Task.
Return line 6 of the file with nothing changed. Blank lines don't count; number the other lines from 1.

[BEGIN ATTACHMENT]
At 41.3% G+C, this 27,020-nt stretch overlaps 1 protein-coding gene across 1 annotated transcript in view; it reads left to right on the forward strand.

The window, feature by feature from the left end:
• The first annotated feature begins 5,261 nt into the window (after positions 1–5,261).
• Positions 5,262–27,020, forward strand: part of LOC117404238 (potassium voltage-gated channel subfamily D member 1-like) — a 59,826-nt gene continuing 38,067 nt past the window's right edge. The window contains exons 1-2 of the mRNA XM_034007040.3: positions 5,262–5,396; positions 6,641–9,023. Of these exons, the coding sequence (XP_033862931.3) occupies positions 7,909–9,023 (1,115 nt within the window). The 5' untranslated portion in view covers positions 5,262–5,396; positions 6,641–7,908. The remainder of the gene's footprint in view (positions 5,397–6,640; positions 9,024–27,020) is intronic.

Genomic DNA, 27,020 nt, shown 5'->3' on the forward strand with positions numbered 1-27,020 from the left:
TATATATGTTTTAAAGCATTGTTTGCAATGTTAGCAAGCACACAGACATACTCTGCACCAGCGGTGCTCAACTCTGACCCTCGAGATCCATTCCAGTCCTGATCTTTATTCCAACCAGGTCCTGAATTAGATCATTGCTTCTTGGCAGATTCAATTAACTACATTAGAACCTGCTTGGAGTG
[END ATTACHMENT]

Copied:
TATATATGTTTTAAAGCATTGTTTGCAATGTTAGCAAGCACACAGACATACTCTGCACCAGCGGTGCTCAACTCTGACCCTCGAGATCCATTCCAGTCCTGATCTTTATTCCAACCAGGTCCTGAATTAGATCATTGCTTCTTGGCAGATTCAATTAACTACATTAGAACCTGCTTGGAGTG